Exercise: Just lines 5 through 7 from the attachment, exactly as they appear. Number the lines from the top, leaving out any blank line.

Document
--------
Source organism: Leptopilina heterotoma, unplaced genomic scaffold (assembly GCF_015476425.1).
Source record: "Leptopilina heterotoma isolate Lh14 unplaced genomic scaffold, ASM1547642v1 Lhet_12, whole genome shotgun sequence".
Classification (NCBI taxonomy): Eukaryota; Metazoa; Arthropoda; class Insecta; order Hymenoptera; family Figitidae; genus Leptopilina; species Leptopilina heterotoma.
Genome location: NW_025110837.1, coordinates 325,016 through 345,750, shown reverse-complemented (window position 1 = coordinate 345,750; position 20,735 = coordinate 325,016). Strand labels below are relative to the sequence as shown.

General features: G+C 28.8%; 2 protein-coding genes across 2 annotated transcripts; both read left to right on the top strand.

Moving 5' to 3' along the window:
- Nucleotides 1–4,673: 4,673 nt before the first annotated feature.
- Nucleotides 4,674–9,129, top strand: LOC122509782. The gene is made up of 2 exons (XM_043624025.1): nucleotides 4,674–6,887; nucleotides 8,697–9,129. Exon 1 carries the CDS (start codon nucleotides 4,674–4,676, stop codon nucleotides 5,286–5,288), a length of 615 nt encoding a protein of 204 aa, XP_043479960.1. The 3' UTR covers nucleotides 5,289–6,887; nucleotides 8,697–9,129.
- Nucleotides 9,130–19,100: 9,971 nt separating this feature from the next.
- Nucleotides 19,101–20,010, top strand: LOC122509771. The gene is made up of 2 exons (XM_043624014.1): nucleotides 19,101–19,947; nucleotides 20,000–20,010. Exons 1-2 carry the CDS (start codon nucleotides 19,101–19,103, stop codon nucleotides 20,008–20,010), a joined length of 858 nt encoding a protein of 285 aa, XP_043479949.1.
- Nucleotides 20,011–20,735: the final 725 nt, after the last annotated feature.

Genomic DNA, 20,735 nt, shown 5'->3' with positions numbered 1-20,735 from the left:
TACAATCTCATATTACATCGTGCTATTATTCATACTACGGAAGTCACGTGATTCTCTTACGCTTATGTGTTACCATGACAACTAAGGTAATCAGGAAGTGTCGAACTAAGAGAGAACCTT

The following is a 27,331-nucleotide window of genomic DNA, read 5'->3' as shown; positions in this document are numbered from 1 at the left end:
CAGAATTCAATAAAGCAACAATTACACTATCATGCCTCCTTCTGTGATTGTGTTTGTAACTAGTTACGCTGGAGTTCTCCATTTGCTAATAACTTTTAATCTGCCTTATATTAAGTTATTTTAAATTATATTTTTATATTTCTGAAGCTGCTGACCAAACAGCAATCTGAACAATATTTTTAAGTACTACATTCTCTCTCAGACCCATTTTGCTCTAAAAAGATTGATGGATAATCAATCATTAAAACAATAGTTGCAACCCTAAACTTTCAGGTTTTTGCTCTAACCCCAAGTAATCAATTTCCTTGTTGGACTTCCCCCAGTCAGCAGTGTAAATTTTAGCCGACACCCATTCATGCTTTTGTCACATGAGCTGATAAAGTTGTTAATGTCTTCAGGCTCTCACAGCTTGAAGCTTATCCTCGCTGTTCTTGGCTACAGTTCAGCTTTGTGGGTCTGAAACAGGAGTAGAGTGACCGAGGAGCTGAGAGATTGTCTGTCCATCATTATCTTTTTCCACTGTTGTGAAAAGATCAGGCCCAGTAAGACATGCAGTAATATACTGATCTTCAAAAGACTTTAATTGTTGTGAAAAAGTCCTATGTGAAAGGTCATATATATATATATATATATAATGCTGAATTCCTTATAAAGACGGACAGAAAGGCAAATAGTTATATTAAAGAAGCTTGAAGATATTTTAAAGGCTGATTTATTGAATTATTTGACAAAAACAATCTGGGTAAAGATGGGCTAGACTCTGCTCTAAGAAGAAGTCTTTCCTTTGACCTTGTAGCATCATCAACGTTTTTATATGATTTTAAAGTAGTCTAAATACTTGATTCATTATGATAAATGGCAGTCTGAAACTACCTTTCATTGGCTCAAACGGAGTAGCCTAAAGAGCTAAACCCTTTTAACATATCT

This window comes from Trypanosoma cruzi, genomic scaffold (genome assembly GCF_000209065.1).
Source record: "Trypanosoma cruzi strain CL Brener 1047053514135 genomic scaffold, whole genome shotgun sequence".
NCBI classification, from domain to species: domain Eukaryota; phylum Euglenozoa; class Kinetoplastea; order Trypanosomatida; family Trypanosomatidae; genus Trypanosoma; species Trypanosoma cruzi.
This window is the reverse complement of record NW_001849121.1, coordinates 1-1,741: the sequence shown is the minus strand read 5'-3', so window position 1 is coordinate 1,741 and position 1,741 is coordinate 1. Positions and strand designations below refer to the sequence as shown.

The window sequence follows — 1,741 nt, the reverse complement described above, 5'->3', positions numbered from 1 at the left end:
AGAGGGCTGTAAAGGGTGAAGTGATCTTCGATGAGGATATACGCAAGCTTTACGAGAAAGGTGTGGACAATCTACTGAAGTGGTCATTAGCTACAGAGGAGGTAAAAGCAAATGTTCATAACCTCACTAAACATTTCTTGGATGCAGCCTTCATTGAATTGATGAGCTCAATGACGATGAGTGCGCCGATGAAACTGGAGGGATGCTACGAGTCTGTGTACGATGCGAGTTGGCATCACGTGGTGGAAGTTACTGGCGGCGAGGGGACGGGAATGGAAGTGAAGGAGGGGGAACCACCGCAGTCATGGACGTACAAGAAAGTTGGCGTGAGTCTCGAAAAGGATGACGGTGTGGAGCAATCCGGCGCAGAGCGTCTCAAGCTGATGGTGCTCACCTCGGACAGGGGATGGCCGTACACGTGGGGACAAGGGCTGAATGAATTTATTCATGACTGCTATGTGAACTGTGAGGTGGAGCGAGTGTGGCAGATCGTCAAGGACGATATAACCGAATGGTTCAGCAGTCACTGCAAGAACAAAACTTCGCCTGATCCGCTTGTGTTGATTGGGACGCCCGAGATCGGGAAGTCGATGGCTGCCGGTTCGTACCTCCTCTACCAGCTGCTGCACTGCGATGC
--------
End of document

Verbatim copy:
General features: G+C 28.8%; 2 protein-coding genes across 2 annotated transcripts; both read left to right on the top strand.

Moving 5' to 3' along the window:
- Nucleotides 1–4,673: 4,673 nt before the first annotated feature.